Oslo airport in Norway has disclosed that they will be importing renewable jet fuel from California, all of which is strictly made from waste cooking oil. To no surprise, this decision sparked controversy as shipping and trucking this jet fuel for more than 16,000 kilometers, or 10,000 miles, will weaken environmental benefits.
Along with Los Angeles and Stockholm, Oslo was the first international airport to suggest biofuels as part of the fuel mix it started selling in 2016. This fuel mix was sold in an attempt to limit greenhouse gas discharge in the airline sector.
According to Olav Mosvold Larsen, “This is a tiny little drop (in fossil jet fuel use). But it is the first drop.” He added that jet biofuels cost twice as much as conventional fuels.
Currently, the jet fuel mix sold for planes in Oslo has 0.2% biofuels in the test project. Additionally, Avinor bought 1.25 million liters, or 275,000 UK gallons, of biofuels. As of late, Avinor has brought in waste cooking oil, sold by AltAir in California. In 2016, Oslo’s biofuels came from Spain.
With that said, there are a number of environmentalists who believe that importing biofuels from California, via the Panama Canal, does not make sense. Truls Gulowsen of Greenpeace has stated that laws in Europe should encourage local production of biofuels (ie: Nordic forests), while “waste cooking oil should be used in California.”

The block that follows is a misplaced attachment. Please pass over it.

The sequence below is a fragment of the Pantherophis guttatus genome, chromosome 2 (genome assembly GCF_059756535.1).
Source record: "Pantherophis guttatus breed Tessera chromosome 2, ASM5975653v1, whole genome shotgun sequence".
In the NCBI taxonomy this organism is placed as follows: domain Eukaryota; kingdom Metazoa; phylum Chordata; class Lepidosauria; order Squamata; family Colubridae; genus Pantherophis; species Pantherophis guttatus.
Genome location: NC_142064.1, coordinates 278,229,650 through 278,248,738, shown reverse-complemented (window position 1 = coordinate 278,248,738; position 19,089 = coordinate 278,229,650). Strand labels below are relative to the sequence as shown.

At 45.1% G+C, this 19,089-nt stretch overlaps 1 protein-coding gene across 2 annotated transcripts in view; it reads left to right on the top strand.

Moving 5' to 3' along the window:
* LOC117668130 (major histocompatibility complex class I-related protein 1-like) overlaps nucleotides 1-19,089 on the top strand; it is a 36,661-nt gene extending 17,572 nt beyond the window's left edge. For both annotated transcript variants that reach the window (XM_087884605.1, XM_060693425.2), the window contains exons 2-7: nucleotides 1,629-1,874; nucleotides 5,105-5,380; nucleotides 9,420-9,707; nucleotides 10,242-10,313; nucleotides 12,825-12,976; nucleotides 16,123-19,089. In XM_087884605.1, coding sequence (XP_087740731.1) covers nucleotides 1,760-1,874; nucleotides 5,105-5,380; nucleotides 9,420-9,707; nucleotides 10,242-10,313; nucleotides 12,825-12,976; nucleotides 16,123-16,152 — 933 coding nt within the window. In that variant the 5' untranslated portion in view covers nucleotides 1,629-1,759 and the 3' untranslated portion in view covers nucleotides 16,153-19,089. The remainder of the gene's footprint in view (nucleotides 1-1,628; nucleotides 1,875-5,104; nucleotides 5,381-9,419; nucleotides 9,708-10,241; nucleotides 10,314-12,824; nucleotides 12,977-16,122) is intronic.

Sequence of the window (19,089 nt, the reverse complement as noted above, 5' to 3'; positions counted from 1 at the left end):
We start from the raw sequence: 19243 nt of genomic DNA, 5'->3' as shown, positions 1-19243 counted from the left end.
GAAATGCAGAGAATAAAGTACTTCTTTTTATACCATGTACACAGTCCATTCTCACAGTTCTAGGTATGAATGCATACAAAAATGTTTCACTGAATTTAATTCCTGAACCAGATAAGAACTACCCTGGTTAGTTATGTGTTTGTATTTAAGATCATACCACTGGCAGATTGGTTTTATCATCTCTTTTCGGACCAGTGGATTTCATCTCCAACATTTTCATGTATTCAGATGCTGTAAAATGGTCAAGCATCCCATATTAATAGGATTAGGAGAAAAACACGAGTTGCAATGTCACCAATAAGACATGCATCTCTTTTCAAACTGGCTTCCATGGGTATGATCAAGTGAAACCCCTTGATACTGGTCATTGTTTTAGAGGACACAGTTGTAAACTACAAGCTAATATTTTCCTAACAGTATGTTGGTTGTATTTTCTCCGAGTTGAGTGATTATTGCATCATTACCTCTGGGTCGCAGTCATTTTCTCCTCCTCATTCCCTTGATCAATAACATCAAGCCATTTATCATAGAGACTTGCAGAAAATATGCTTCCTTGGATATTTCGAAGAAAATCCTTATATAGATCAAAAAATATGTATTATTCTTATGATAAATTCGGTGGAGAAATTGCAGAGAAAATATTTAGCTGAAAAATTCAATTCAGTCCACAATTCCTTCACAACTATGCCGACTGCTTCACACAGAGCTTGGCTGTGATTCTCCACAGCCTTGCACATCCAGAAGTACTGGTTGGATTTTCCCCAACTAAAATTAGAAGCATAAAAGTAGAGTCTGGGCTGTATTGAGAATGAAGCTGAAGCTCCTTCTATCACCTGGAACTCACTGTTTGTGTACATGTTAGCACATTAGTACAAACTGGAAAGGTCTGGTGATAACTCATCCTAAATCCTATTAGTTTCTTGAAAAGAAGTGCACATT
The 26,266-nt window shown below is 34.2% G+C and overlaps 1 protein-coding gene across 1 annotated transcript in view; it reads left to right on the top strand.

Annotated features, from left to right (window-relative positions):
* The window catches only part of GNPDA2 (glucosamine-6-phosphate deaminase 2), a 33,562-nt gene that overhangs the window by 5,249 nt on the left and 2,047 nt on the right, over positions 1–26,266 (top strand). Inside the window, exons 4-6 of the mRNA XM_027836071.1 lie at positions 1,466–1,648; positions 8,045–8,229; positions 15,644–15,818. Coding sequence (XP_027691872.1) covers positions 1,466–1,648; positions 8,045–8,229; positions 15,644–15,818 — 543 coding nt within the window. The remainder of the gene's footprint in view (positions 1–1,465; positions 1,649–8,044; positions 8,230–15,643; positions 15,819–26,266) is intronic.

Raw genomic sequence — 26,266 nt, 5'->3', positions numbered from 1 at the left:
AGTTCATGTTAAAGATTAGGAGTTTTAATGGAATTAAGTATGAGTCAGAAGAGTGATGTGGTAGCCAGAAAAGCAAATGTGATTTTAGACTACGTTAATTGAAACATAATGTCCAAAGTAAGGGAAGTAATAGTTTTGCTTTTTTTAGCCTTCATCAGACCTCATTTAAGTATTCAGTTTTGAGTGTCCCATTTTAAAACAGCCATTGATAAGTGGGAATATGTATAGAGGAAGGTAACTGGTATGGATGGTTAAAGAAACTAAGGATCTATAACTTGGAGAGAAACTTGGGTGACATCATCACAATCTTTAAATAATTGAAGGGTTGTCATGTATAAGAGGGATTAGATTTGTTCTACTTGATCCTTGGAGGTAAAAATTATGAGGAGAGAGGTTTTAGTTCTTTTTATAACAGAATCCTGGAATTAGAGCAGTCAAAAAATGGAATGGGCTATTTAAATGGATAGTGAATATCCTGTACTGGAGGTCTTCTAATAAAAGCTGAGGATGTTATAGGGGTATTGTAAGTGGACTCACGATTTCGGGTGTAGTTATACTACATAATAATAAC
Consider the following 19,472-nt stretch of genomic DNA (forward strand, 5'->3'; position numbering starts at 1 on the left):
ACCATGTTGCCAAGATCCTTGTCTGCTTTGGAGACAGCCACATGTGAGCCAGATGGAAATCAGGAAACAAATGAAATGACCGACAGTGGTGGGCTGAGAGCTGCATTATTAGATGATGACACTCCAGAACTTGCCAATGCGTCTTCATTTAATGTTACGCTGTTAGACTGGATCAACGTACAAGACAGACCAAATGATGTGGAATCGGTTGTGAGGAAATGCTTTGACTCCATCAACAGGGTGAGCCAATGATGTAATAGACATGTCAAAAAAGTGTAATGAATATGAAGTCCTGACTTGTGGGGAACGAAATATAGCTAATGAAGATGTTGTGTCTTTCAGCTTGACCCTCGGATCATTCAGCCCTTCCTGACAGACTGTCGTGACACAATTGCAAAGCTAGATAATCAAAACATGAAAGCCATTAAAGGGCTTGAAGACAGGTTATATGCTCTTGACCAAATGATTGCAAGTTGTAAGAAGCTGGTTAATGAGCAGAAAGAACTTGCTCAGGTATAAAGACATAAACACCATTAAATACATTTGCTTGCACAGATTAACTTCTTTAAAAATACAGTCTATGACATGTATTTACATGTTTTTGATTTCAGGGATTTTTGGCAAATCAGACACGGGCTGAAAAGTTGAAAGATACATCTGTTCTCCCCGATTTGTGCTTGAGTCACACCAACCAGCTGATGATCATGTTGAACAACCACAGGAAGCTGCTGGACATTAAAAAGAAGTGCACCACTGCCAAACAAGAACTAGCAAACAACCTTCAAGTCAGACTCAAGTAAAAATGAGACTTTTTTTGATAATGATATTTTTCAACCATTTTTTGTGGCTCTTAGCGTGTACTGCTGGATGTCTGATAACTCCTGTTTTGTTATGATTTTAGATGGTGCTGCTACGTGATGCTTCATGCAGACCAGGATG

Larsen however has stated that there are net environmental benefits. Greenhouse gas discharge for shipping a liter of biofuel from California to Sweden, and then lugging it to Norway, were a fraction of emissions from burning a liter of conventional jet fuel.
According to the International Renewable Energy Agency, aviation represents roughly 2% of global greenhouse gas discharge, which is equivalent to the discharge of countries like Canada or Mexico.
On June 19, Norway’s government will decide whether or not to oblige jet fuel sold in Norway to have 1% biofuels from 2019. This would be equal to roughly 11 million liters, or 2.4 million UK gallons, a year.
Furthermore, Scandinavian Airlines Systems have reported that plans could increase costs unless they are matched by other countries. Spokesman Knut Morten Johansen stated, “extra taxation is limiting our possibility to invest in biofuels and take steps for a sustainable future.”
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